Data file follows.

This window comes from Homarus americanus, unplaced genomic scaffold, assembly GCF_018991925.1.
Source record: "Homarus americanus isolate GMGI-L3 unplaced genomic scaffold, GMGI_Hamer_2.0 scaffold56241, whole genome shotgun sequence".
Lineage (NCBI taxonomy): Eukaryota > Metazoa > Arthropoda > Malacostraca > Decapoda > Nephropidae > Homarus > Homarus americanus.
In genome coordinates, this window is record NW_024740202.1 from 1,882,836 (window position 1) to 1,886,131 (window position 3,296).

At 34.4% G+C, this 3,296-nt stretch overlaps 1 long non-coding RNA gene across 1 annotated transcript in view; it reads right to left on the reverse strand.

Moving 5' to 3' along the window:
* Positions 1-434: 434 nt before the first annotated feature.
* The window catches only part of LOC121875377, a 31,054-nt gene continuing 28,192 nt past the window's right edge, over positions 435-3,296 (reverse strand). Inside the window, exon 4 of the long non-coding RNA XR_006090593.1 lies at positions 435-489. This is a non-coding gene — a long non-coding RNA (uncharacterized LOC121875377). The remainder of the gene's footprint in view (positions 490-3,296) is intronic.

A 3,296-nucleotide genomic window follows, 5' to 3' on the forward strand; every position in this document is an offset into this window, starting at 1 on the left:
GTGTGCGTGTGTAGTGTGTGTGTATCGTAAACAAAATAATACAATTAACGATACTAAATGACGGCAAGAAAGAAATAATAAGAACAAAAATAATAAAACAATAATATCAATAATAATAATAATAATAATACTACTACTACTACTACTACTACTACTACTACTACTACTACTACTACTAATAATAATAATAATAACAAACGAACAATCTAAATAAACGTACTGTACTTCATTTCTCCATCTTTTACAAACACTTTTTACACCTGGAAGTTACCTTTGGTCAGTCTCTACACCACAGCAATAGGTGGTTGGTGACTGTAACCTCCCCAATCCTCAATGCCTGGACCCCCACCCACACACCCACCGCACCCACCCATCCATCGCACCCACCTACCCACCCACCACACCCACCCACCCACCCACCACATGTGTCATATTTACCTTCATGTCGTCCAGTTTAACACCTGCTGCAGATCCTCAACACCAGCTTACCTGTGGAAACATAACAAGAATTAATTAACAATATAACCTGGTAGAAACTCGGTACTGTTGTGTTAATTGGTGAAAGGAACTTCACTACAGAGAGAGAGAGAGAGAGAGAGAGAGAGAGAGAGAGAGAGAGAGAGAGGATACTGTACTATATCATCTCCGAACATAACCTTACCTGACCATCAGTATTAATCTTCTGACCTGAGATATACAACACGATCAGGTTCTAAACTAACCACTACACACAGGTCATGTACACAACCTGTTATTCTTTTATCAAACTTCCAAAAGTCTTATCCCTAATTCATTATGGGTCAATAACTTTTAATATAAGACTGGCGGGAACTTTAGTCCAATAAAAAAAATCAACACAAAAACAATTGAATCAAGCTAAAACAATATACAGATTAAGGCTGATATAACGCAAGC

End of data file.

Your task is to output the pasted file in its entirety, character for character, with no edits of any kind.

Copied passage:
This window comes from Homarus americanus, unplaced genomic scaffold, assembly GCF_018991925.1.
Source record: "Homarus americanus isolate GMGI-L3 unplaced genomic scaffold, GMGI_Hamer_2.0 scaffold56241, whole genome shotgun sequence".
Lineage (NCBI taxonomy): Eukaryota > Metazoa > Arthropoda > Malacostraca > Decapoda > Nephropidae > Homarus > Homarus americanus.
In genome coordinates, this window is record NW_024740202.1 from 1,882,836 (window position 1) to 1,886,131 (window position 3,296).

At 34.4% G+C, this 3,296-nt stretch overlaps 1 long non-coding RNA gene across 1 annotated transcript in view; it reads right to left on the reverse strand.

Moving 5' to 3' along the window:
* Positions 1-434: 434 nt before the first annotated feature.
* The window catches only part of LOC121875377, a 31,054-nt gene continuing 28,192 nt past the window's right edge, over positions 435-3,296 (reverse strand). Inside the window, exon 4 of the long non-coding RNA XR_006090593.1 lies at positions 435-489. This is a non-coding gene — a long non-coding RNA (uncharacterized LOC121875377). The remainder of the gene's footprint in view (positions 490-3,296) is intronic.

A 3,296-nucleotide genomic window follows, 5' to 3' on the forward strand; every position in this document is an offset into this window, starting at 1 on the left:
GTGTGCGTGTGTAGTGTGTGTGTATCGTAAACAAAATAATACAATTAACGATACTAAATGACGGCAAGAAAGAAATAATAAGAACAAAAATAATAAAACAATAATATCAATAATAATAATAATAATAATACTACTACTACTACTACTACTACTACTACTACTACTACTACTACTACTAATAATAATAATAATAACAAACGAACAATCTAAATAAACGTACTGTACTTCATTTCTCCATCTTTTACAAACACTTTTTACACCTGGAAGTTACCTTTGGTCAGTCTCTACACCACAGCAATAGGTGGTTGGTGACTGTAACCTCCCCAATCCTCAATGCCTGGACCCCCACCCACACACCCACCGCACCCACCCATCCATCGCACCCACCTACCCACCCACCACACCCACCCACCCACCCACCACATGTGTCATATTTACCTTCATGTCGTCCAGTTTAACACCTGCTGCAGATCCTCAACACCAGCTTACCTGTGGAAACATAACAAGAATTAATTAACAATATAACCTGGTAGAAACTCGGTACTGTTGTGTTAATTGGTGAAAGGAACTTCACTACAGAGAGAGAGAGAGAGAGAGAGAGAGAGAGAGAGAGAGAGAGAGAGAGGATACTGTACTATATCATCTCCGAACATAACCTTACCTGACCATCAGTATTAATCTTCTGACCTGAGATATACAACACGATCAGGTTCTAAACTAACCACTACACACAGGTCATGTACACAACCTGTTATTCTTTTATCAAACTTCCAAAAGTCTTATCCCTAATTCATTATGGGTCAATAACTTTTAATATAAGACTGGCGGGAACTTTAGTCCAATAAAAAAAATCAACACAAAAACAATTGAATCAAGCTAAAACAATATACAGATTAAGGCTGATATAACGCAAGC